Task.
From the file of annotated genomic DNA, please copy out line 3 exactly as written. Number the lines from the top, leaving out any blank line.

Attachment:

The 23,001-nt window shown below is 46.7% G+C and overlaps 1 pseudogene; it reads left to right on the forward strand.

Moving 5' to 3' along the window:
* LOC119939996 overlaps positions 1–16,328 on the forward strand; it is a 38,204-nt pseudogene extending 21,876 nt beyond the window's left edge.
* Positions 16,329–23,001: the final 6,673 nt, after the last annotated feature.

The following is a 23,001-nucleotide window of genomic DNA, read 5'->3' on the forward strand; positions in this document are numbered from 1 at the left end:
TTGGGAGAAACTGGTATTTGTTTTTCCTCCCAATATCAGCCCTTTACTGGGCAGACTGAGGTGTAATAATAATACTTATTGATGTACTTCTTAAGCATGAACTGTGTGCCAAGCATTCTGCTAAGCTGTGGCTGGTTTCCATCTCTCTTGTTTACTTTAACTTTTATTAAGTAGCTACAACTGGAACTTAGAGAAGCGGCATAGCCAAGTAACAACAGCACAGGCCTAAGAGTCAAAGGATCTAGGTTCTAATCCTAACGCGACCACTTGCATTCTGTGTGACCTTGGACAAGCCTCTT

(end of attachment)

* LOC119939996 overlaps positions 1–16,328 on the forward strand; it is a 38,204-nt pseudogene extending 21,876 nt beyond the window's left edge.